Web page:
Apple took more than three months to patch an iPhone vulnerability, even though it had technical details of the bug and had crafted a fix for Mac OS X, the researcher who reported the flaw said Tuesday.
“They messed up,” said Charlie Miller, a principal analyst at Independent Security Evaluators (ISE), a Baltimore-based security consultancy, and a noted iPhone and Mac OS X researcher.
“For three months I was walking around with a vulnerable iPhone. They had the vulnerability and the exploit, they understood the exploit because they patched it on Mac OS X, but then they said that they didn’t know that [the iPhone] was vulnerable.”
The WebKit vulnerability, which Apple patched last Friday as part of the iPhone 2.0 update, was reported to the Cupertino, Calif. company in late March after Miller used it to hack a MacBook Air notebook on March 27 during the “PWN to OWN” contest held at the CanSecWest security conference.
Miller traded the vulnerability and his exploit to TippingPoint’s Zero Day Initiative (ZDI), the security company’s bug bounty program and the contest’s sponsor, in exchange for a $10,000 check; TippingPoint immediately reported the vulnerability to Apple. Three weeks later, Apple patched the bug in Safari for Mac OS X by updating the browser to version 3.1.1.
After CanSecWest, Apple asked Miller through ZDI if the bug was also present in the iPhone’s version of Safari. He told Apple that he suspected it was, but couldn’t confirm, not having had a chance to try out his exploit on the device.
“I was in Canada at the time,” he said, “and I didn’t want to rack up roaming charges on my iPhone. The ZDI people didn’t think the iPhone was vulnerable, but I wasn’t sure.”
Miller gave it little thought after that, assuming that Apple — which had been given technical details of the vulnerability and the source code of his exploit — would try the exploit against Safari on the iPhone.
But two weeks ago, after he expressed concern in a story in the Washington Post that Apple hadn’t updated the iPhone to fix the vulnerability he’d uncovered, or others that had been patched on Mac OS X since February, Apple sent him an e-mail.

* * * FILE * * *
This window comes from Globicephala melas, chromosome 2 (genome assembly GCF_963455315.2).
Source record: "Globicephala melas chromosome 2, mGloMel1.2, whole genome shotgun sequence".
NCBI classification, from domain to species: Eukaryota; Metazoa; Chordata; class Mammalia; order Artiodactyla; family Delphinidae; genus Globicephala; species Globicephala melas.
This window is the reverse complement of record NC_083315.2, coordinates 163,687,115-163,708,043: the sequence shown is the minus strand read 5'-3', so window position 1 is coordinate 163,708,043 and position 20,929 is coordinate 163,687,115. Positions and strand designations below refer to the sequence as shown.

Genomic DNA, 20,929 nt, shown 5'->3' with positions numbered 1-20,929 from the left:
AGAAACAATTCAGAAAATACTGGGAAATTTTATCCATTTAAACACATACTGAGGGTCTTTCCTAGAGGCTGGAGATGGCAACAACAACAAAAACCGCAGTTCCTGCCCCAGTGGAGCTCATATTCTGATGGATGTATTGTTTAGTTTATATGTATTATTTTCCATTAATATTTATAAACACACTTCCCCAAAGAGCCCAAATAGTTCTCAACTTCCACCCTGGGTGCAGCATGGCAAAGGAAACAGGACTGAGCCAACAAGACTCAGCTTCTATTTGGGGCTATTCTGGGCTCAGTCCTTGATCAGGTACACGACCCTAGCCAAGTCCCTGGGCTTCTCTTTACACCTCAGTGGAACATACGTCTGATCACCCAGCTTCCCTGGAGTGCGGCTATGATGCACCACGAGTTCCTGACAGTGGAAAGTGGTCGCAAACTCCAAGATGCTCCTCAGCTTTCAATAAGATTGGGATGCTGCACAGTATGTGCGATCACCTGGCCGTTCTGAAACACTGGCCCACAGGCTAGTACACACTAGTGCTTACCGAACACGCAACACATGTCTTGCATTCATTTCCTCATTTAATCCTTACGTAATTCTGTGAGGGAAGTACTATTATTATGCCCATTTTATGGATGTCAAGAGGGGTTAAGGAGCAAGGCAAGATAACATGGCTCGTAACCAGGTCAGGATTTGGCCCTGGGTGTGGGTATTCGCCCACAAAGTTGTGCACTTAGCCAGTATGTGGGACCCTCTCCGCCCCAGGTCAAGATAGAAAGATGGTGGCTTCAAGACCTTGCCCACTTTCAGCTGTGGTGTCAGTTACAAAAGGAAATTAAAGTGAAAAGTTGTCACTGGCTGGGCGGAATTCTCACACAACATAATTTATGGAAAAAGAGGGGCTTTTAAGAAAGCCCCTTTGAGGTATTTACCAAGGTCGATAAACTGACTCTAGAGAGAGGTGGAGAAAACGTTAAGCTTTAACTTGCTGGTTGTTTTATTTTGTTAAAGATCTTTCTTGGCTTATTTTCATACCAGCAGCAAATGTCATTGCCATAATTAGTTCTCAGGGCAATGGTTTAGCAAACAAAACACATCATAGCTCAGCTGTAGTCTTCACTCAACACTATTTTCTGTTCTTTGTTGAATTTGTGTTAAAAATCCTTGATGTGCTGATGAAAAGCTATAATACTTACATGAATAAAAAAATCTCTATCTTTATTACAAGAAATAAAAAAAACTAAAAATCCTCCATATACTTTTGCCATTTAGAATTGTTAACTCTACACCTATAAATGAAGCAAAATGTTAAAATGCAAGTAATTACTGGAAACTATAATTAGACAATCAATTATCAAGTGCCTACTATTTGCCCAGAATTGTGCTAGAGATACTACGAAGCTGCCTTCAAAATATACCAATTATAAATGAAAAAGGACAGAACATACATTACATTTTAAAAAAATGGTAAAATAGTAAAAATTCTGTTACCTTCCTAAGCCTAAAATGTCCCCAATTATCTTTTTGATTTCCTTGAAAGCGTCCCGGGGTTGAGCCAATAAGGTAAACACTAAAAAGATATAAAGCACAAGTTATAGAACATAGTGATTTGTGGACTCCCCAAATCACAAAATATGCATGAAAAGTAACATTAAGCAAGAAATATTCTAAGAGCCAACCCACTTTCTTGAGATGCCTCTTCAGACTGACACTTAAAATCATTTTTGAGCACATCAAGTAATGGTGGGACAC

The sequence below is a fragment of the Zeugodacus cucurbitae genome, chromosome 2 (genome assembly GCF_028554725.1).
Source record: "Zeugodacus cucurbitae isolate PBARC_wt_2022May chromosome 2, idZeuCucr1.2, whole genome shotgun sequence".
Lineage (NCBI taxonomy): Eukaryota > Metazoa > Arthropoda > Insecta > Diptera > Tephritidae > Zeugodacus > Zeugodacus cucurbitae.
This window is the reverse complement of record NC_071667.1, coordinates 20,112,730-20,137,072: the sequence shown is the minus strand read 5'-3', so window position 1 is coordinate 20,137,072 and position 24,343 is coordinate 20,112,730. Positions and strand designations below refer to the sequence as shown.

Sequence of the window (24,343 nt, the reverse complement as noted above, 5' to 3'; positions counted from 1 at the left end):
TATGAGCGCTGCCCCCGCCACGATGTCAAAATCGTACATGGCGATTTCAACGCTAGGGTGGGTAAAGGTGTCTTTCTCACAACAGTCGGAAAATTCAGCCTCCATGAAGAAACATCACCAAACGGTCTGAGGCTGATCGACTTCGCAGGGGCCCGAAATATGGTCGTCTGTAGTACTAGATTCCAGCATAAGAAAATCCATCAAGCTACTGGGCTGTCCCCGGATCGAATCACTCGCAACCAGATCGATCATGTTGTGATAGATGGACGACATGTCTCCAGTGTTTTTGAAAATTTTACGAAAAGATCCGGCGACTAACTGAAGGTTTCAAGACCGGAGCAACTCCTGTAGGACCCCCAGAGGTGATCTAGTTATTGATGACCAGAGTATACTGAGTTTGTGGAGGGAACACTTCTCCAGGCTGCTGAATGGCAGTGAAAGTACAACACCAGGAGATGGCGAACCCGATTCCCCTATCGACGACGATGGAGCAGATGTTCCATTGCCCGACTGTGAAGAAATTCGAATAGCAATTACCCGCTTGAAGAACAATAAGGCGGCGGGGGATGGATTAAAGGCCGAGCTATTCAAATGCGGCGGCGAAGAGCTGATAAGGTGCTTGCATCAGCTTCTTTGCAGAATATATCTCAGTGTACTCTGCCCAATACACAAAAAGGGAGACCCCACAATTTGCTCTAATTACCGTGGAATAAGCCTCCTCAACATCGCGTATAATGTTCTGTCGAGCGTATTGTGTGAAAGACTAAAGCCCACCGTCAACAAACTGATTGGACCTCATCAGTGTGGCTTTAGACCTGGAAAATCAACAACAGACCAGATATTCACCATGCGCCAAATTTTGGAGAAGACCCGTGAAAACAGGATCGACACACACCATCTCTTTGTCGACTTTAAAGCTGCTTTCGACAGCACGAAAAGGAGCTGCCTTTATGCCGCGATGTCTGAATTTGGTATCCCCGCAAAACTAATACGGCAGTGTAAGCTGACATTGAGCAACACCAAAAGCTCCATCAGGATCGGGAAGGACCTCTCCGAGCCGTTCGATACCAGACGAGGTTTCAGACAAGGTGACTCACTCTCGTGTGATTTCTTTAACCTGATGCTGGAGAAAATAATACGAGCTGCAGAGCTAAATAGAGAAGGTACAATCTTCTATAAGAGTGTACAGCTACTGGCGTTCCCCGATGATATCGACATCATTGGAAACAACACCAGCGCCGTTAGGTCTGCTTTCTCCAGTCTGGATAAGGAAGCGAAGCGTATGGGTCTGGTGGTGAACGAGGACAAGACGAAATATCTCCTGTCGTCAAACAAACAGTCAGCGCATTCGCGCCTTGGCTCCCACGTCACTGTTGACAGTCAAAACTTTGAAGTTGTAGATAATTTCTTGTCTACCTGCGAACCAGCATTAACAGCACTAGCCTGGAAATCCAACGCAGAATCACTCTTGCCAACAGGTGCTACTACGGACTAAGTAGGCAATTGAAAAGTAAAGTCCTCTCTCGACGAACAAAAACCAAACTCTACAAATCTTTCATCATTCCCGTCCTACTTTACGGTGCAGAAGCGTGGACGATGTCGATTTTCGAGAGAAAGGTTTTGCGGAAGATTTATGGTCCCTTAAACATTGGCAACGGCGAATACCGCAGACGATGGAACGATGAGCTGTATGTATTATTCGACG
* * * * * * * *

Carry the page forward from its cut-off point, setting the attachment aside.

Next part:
“They got all mad, and sent me a nasty e-mail,” Miller said. “They said I should have reported this to Apple security rather than to the Washington Post.
I told them: ‘I gave you the exploit, what else do you want me to do?'”
In fact, Apple initially said that the vulnerability wasn’t serious in the iPhone and iPod touch versions of Safari, and tried to convince Miller that the bug was a different flaw than the one he reported in March.
“What my exploit does is sets up a bunch of stuff, then fills memory with shell code,” said Miller. “There’s really only one line that does the bad thing. When you run it on the iPhone, and [the exploit] tries to fill up memory, it runs out of memory and then stops [before the line].
“So Apple said that ‘we ran the exploit and it ran out of memory and it didn’t do anything bad’,” Miller said. What Apple had apparently not done, he added, was to run the actual exploit line.
Miller knocked Apple’s thoroughness. “Obviously, they didn’t do a very good job of testing,” he said. “They had the source code, and they thought that the iPhone wasn’t vulnerable.”
The incident made Miller question whether Apple can effectively manage security on its multiple platforms.
“I don’t think they do a very good job of that,” he said when asked his take on Apple’s ability to keep Mac OS X and its mobile devices in sync. “They hadn’t patched iPhone since February. For more than four months it’s had vulnerabilities that they patched in Mac OS X.”
Five of the 13 iPhone vulnerabilities patched last week had been addressed by Apple in updates to Mac OS X or Safari between March and June.
“Not every single Safari bug will also be on the iPhone, but almost every WebKit bug will,” said Miller. “If they’re going to patch Mac OS X, I don’t see why they can’t patch the iPhone at the same time.”
Like another security professional, Andrew Storms of nCircle Inc., who criticized Apple yesterday for not matching its talk of iPhone security with timely patches, Miller had a problem with the company’s claims.
“It’s one thing not to patch something, companies do that all the time,” he said. “But to advertise that it’s been up to date since February, that’s a little deceptive.”